The third consecutive Faculty of Health Sciences Research Conversation, held on May 22 showcased a selection of innovative research being undertaken by staff in the School of Allied Health.
The School is multidisciplinary in its research profile and activities, encompassing the disciplines of social work, public health, speech pathology and occupational therapy. This workshop covered presentations from three of these disciplines, presenting conversation opportunities around research and evidence based practice in the fields of occupational therapy, speech pathology and public health.
Professor Christine Imms, National Head of School, chaired the session. The three presenters were Dr Helen Bourke-Taylor, Dr Erin Conway and Dr Michael Taylor.
Dr Helen Bourke-Taylor, Senior Lecturer in Occupational Therapy, presented on her over three year study titled Investigation of the self-reported health and health related behaviours of Victorian mothers of school-aged children. Undertaken in collaboration with Monash University, the project investigates health issues faced by Australian mothers. 262 mothers aged between 29-58 years participated in the study which assessed scales of depression, anxiety, stress and health promoting activities. The research findings indicate that many mothers suffer from mental health conditions such as depression and this tends to be higher following the postnatal years. Dr Bourke-Taylor has been running the Healthy Mothers Healthy Families program for women. The implications of her research show that all women need health care in the later years of motherhood and that health promotion programs are crucial to improving their well-being.
Dr Erin Conway, Lecturer in Speech Pathology presented on her study: Supporting quality care for people with dementia through person centred communication skills training for community care staff. This research project is undertaken in collaboration with the University of Queensland and funded by Queensland University of Technology. The challenge for dementia care practice is to recognise and incorporate communication as part of care. From pilot findings, Dr Conway has contributed to the development and delivering of training programs on how to help staff become comfortable in developing communication strategies (called “MESSAGE”) when caring for people with dementia. The outcome of the study has shown that training has had a positive impact on staff. Staff are now ready and able to manage communication during care. Conversation is part of care and improving staff communication has the potential to improve the quality of care.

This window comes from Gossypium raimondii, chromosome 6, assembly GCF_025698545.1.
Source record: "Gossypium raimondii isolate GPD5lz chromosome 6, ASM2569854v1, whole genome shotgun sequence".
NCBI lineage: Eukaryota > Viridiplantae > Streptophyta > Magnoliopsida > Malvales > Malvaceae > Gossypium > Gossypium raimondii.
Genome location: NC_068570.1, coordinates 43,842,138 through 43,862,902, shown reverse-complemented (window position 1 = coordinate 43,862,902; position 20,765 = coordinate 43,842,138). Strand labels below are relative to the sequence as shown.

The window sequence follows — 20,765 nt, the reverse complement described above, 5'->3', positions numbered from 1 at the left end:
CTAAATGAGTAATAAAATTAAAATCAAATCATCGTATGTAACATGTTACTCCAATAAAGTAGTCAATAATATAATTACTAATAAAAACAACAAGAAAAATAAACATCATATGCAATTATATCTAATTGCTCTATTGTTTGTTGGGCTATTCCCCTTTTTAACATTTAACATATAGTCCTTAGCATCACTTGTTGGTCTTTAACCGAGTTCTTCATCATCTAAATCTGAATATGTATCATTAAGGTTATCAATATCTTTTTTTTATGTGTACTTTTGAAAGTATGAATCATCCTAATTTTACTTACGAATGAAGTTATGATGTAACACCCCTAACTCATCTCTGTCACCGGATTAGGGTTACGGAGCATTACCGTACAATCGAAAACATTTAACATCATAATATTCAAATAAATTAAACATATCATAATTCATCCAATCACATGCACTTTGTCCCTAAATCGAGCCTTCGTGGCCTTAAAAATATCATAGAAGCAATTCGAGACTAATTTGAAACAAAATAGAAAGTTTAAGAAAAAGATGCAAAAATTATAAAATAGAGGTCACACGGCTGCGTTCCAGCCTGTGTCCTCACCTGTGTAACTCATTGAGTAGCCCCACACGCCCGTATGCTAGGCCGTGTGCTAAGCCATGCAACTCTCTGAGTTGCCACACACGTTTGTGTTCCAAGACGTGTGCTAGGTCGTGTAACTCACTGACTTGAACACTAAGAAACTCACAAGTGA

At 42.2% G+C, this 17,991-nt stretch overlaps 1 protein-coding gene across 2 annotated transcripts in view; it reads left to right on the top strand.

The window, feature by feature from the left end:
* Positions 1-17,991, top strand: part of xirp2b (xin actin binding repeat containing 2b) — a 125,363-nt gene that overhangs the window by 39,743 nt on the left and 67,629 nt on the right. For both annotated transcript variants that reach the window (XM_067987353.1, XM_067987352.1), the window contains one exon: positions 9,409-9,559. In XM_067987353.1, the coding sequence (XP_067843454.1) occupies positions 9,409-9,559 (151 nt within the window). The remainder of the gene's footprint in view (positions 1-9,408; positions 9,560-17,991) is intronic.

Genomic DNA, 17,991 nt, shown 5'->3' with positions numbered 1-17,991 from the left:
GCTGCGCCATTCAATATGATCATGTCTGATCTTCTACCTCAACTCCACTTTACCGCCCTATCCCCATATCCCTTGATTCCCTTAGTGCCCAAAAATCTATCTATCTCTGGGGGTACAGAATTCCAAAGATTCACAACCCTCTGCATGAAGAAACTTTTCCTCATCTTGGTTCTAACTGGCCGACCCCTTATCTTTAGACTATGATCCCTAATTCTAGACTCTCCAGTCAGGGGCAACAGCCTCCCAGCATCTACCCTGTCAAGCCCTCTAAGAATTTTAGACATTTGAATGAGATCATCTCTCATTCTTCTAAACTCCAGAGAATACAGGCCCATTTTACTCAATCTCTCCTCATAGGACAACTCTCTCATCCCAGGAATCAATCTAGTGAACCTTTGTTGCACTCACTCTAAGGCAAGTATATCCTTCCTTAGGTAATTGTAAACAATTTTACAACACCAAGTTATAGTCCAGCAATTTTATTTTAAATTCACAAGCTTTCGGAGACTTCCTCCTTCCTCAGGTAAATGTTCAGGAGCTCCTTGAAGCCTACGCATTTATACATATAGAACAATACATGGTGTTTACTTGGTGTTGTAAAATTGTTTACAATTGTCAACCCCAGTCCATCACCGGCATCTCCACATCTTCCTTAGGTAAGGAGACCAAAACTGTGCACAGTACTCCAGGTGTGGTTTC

Dr Michael Taylor’s presentation covered the preliminary findings of his research project titled Measuring quality of inpatient care for Aboriginal and Torres Strait Islander people. The study is funded by The Lowitja Institute, Australia’s National Institute for Aboriginal and Torres Strait Islander Health Research. Data gathered from 2009–2011 from hospital long stay (2 days or more) admissions of Aboriginal and Torres Strait Islander people looked at multi-morbidity incidences and commonly observed patterns. Among the findings, the results showed differences in the rate of unspecified diagnoses between Aboriginal and Torres Strait Islander people and non-indigenous people. Can a coding algorithm be developed that identifies particular diagnoses that are potentially impacted by the cultural competency of health services? Questioning the cultural competency of health services, this research project highlights the lack of systematic evaluation of the potential health benefits of cultural competent services.
Research Conversation workshops are presented via videoconference to all ACU campuses, serving as a platform for the exchange of research interests and projects among the Faculty and wider University staff, postgraduate and higher degree research students. Previous workshops have covered topics on Cognitive Psychology and Environmental Science.
The School of Nursing, Midwifery and Paramedicine will be presenting at the next Research Conversion on 26 June at 3:30 pm. The ACU Videoconference room venues are Melbourne campus – Rm 5.30; North Sydney campus – Tenison Woods House Lvl 16; Brisbane campus – Ac.22, Strathfield campus – Rm E2.45; Canberra campus – Rm 110 and Ballarat campus – Rm 503.
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